Wednesday, April 23, 2014

American Betrayal


"This explosive book is a long-needed answer to court histories that continue to obscure key facts about our backstage war with Moscow. Must-reading for serious students of security issues and Cold War deceptions, both foreign and domestic."

-- M. Stanton Evans, author of Stalin's Secret Agents and Blacklisted by History: The Untold Story of Senator Joe McCarthy and His Fight Against America's Enemies

"[West] only claims `to connect the dots,' which is a very modest description of the huge and brilliant work she has obviously done. ... It is not simply a good book about history. It is one of those books which makes history."

-- Vladimir Bukovsky, author of To Build a Castle and co-founder of the Soviet dissident movement, and Pavel Stroilov, author of Behind the Desert Storm.

"Every once in a while, something happens that turns a whole structure of preconceived ideas upside down, shattering tales and narratives long taken for granted, destroying prejudice, clearing space for new understanding to grow. Diana West's latest book, American Betrayal, is such an event."
-- Henrik Raeder Clausen, Europe News

"No book has ever frightened me as much as American Betrayal. ... It all adds up to a story so disturbing that it has changed my attitude to almost everything I think about how the world actually is."

-- Steven Kates, Quadrant

“What Diana West has done is to dynamite her way through several miles of bedrock. On the other side of the tunnel there is a vista of a new past. Of course folks are baffled. Few people have the capacity to take this in. Her book is among the most well documented I have ever read. It is written in an unusual style viewed from the perspective of the historian—but it probably couldn’t have been done any other way.”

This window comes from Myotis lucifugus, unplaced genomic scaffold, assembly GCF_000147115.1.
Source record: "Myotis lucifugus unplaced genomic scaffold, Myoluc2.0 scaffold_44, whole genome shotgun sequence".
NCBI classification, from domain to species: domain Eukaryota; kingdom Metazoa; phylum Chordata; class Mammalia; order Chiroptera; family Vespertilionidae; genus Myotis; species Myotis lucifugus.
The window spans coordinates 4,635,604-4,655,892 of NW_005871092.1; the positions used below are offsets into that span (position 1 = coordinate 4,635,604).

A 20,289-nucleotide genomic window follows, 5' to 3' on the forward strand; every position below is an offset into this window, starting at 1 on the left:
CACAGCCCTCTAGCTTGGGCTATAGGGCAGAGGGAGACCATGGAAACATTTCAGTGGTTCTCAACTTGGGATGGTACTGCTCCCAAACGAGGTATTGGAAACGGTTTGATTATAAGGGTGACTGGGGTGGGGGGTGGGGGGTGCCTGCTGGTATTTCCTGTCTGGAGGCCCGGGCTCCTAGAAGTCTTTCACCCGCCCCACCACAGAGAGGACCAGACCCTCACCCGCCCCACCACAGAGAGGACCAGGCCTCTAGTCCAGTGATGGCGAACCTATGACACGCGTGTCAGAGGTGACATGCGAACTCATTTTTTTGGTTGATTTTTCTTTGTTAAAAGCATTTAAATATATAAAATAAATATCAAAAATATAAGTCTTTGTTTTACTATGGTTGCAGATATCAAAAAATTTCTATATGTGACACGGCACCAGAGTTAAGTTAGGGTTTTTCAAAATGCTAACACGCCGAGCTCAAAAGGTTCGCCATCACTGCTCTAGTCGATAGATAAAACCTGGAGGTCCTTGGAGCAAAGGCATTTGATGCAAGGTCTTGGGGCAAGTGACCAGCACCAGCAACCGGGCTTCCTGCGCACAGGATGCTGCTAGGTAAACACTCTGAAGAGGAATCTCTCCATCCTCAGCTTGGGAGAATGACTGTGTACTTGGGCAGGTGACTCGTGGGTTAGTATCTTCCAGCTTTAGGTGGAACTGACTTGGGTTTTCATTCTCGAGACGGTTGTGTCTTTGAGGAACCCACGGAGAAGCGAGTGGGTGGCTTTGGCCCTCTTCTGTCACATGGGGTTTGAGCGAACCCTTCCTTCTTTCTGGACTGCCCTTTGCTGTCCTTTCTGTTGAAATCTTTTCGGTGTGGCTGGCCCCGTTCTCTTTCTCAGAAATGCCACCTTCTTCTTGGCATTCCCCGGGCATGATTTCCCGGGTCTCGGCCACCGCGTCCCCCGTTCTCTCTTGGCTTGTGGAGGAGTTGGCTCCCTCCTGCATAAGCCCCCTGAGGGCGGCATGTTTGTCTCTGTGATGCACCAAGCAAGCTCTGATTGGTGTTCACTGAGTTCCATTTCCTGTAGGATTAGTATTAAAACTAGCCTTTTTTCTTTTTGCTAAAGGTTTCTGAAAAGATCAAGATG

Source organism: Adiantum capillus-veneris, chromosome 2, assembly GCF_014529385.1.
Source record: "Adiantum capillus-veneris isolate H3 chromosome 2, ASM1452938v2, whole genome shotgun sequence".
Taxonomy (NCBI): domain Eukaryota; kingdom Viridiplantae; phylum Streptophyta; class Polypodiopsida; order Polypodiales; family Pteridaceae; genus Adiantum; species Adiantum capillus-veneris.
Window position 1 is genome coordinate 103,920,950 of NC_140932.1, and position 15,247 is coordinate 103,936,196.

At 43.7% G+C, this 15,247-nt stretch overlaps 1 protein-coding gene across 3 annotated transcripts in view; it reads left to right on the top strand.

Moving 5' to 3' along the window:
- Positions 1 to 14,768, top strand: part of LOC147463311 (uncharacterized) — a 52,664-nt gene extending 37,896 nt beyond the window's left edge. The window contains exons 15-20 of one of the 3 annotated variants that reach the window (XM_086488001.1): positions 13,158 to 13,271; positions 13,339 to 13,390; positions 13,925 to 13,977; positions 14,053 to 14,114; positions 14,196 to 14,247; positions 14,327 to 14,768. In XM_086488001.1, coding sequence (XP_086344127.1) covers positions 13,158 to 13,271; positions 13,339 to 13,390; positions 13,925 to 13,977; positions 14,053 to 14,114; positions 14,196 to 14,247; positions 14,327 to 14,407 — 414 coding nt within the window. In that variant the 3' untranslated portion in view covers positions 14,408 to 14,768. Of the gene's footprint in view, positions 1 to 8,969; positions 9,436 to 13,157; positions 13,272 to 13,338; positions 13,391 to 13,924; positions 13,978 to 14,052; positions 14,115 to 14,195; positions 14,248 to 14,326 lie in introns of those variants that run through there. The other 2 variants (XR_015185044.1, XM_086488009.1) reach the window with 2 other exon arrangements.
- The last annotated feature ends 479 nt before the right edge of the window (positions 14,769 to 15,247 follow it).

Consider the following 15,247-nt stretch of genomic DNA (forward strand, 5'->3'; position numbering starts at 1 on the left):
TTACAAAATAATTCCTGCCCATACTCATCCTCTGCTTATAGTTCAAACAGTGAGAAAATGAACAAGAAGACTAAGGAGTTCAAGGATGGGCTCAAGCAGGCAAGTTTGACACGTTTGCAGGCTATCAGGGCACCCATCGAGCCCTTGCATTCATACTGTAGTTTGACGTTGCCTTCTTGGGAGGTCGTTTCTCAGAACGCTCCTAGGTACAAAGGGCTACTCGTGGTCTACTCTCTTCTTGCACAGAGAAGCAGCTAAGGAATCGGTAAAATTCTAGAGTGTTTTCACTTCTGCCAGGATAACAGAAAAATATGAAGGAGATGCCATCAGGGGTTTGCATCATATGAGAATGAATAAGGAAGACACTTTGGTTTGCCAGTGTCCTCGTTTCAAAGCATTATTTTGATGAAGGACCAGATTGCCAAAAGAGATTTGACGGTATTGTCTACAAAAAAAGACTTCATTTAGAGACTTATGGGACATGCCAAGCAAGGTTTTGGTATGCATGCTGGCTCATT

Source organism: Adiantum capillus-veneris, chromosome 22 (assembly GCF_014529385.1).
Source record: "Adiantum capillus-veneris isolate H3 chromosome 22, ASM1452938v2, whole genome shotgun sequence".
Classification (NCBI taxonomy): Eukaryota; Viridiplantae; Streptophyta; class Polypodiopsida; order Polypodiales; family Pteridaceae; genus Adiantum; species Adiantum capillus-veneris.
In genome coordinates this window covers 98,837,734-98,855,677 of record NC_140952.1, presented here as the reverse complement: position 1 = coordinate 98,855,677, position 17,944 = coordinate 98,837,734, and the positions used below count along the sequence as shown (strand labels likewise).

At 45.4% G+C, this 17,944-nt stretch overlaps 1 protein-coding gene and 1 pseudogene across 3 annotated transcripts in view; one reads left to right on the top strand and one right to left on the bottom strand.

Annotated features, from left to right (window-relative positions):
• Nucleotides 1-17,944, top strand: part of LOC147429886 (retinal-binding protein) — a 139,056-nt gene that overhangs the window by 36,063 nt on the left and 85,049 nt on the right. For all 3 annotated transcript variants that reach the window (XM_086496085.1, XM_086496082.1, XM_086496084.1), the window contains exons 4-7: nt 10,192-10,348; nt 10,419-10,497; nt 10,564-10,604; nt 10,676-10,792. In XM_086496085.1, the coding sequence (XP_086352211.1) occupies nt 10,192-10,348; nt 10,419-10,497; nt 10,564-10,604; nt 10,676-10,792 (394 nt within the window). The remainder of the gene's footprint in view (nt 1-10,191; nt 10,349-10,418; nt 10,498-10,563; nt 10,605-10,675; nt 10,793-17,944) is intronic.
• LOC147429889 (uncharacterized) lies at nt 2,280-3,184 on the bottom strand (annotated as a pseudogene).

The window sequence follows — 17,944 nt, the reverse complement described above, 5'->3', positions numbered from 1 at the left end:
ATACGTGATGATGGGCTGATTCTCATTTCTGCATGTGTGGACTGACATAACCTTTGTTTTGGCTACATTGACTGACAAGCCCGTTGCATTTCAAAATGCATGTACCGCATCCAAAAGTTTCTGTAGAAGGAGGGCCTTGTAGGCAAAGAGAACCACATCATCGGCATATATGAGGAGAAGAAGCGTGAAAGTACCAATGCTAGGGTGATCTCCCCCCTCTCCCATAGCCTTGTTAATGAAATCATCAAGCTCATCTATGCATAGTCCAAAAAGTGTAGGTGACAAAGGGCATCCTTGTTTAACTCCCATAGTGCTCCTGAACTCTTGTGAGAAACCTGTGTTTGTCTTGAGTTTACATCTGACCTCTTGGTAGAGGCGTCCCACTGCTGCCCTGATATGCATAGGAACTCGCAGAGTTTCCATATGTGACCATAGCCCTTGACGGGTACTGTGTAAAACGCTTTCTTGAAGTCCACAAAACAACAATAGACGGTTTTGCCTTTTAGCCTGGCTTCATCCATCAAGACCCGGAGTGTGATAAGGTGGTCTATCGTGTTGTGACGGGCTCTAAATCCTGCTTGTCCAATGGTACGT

-- Lars Hedegaard, historian, editor, Dispatch International

"Diana West's new book rewrites WWII and Cold War history not by disclosing secrets, but by illuminating facts that have been hidden in plain sight for decades. Furthermore, she integrates intelligence and political history in ways never done before."

-- Jeffrey Norwitz, former professor of counterterrorism, Naval War College

Do not be dissuaded by the controversy that has erupted around this book which, if you insist on complete accuracy, would be characterized as a disinformation campaign.

-- Jed Babbin, The American Spectator

Enlightening. I give American Betrayal five stars only because it is not possible to give it six."

-- John Dietrich, formerly of the Defense Intelligence Agency and author of The Morgenthau Plan: Soviet Influence on American Postwar Policy.

"Diana West masterfully reminds us of what history is for: to suggest action for the present. She paints for us the broad picture of our own long record of failing to recognize bullies and villains. She shows how American denial today reflects a pattern that held strongly in the period of the Soviet Union. She is the Michelangelo of Denial.”

-- Amity Shlaes, author of Coolidge and The Forgotten Man: A New History of the Great Depression

If you're looking for something to read, this is the most dazzling, mind-warping book I have read in a long time. It has been criticized by the folks at Front Page, but they don't quite get what Ms. West has set out to do and accomplished. I have a whole library of books on communism, but -- "Witness" excepted -- this may be the best.

-- Jack Cashill, author of Deconstructing Obama: The Lives, Loves and Letters of America's First Postmodern President and First Strike: TWA Flight 800 and the Attack on America

American Betrayal is a monumental achievement. Brilliant and important.

-- Monica Crowley, Fox News analyst, radio host and author of What the Bleep Just Happened: The Happy Warriors Guide to the Great American Comeback